The 12th came, and he shot wretchedly, for his nerve had gone to pieces. He stood exhaustion badly, and became a dweller about the doors. But with this bodily inertness came an extraordinary intellectual revival. He read widely in a blundering way, and he speculated unceasingly. It was a characteristic of the man that as soon as he left the paths of the prosaic he should seek the supernatural in a very concrete form. He assumed that he was haunted by the devil – the visible personal devil in whom our fathers believed. He waited hourly for the shape at his side to speak, but no words came. The Accuser of the Brethren in all but tangible form was his ever present companion. He felt, he declared, the spirit of old evil entering subtly into his blood. He sold his soul many times over, indeed there was no possibility of resistance. It was a Visitation more undeserved than Job’s, and a thousandfold more awful.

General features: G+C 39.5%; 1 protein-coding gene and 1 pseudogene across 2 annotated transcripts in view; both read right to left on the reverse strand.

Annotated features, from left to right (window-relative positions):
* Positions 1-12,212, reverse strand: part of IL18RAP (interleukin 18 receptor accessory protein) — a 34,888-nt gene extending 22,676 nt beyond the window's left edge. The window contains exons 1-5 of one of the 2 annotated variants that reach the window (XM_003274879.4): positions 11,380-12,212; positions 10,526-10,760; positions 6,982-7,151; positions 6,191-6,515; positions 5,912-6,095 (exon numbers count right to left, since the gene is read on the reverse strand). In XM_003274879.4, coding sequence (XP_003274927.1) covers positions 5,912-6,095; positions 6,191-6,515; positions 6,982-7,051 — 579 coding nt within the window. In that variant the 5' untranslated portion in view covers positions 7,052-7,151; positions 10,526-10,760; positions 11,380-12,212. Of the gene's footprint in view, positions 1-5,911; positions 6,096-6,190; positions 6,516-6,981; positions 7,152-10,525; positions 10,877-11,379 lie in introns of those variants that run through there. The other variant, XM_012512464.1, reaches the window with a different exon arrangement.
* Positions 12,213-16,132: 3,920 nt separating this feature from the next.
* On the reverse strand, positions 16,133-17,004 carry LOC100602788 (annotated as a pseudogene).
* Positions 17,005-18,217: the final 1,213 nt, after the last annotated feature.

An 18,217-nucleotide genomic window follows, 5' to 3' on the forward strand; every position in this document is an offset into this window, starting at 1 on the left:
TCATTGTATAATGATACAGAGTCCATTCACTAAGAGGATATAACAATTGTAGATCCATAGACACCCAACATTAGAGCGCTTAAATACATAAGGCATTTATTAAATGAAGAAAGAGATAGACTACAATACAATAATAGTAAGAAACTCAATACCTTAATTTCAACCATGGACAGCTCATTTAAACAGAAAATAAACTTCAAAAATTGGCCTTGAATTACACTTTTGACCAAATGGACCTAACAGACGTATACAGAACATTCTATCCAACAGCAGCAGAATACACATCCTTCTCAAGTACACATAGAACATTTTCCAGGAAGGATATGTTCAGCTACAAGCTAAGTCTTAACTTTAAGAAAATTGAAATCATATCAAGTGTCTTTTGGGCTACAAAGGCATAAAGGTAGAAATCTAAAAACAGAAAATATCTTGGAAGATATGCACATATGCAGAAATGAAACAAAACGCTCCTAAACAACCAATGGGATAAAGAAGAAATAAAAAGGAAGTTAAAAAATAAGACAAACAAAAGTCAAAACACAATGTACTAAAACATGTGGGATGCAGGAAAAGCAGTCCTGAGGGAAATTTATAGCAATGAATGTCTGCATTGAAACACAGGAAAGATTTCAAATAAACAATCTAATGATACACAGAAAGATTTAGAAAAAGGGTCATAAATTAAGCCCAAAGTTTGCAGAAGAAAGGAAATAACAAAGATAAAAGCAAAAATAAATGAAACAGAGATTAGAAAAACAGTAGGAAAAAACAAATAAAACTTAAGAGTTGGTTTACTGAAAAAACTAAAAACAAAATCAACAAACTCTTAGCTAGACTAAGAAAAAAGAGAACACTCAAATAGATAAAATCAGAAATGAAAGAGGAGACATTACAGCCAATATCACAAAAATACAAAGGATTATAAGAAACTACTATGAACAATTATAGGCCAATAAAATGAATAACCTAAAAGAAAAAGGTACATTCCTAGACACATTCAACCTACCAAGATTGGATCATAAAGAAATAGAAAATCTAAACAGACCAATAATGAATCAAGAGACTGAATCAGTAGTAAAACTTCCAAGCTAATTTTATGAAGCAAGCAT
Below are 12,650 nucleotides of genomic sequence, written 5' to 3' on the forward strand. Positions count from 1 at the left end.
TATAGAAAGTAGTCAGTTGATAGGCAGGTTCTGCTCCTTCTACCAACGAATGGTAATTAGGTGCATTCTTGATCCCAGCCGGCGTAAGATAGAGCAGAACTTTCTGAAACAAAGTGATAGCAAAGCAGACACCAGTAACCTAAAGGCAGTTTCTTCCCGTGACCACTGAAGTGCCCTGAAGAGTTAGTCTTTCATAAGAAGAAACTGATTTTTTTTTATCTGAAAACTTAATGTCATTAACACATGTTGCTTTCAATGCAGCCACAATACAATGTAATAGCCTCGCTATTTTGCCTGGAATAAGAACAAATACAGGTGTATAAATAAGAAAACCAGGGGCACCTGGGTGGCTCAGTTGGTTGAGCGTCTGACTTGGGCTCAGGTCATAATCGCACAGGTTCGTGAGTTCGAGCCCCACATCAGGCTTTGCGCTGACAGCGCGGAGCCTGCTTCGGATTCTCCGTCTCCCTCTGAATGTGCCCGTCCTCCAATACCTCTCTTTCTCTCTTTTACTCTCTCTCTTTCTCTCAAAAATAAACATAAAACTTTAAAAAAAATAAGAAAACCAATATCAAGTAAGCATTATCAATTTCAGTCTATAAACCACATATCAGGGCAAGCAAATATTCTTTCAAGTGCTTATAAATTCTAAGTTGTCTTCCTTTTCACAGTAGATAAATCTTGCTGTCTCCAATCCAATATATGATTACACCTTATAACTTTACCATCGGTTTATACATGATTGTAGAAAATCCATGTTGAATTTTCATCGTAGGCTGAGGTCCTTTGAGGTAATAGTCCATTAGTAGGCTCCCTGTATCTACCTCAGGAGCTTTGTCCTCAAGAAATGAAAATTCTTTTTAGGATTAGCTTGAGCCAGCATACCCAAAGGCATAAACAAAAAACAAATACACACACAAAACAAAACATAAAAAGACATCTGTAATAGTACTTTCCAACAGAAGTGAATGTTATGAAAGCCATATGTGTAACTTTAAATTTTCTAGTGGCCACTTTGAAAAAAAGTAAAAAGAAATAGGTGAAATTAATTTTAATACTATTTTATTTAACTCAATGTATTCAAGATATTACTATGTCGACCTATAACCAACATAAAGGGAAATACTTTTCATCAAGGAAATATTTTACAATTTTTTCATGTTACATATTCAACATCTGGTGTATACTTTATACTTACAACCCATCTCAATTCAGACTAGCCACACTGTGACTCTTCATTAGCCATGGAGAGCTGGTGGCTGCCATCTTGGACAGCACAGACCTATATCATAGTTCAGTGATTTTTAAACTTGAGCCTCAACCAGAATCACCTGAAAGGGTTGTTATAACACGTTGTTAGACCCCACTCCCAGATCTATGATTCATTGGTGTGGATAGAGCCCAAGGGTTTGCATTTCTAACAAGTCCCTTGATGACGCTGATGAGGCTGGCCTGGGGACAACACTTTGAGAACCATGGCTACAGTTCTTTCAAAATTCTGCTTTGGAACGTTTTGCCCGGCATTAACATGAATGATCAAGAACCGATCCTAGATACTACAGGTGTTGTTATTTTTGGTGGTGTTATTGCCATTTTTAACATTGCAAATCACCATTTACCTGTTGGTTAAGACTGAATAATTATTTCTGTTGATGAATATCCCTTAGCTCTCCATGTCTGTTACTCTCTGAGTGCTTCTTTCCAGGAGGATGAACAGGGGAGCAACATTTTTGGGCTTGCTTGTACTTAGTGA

Before he quitted it, he held up the dim light, and looked around him with a mixture of terror and curiosity. There was a great deal of decayed and useless lumber, such as might be supposed to be heaped up to rot in a miser’s closet; but John’s eyes were in a moment, and as if by magic, rivetted on a portrait that hung on one wall, and appeared, even to his untaught eye, far superior to the tribe of family pictures that are left to moulder on the walls of a family mansion. It represented a man of middle age. There was nothing remarkable in the costume, or in the countenance, but the eyes, John felt, were such as one feels they wish they had never seen, and feels they can never forget. Had he been acquainted with the poetry of Southey, he might have exclaimed in his after-life, ‘Only the eyes had life, They gleamed with demon light.’ – Thalaba.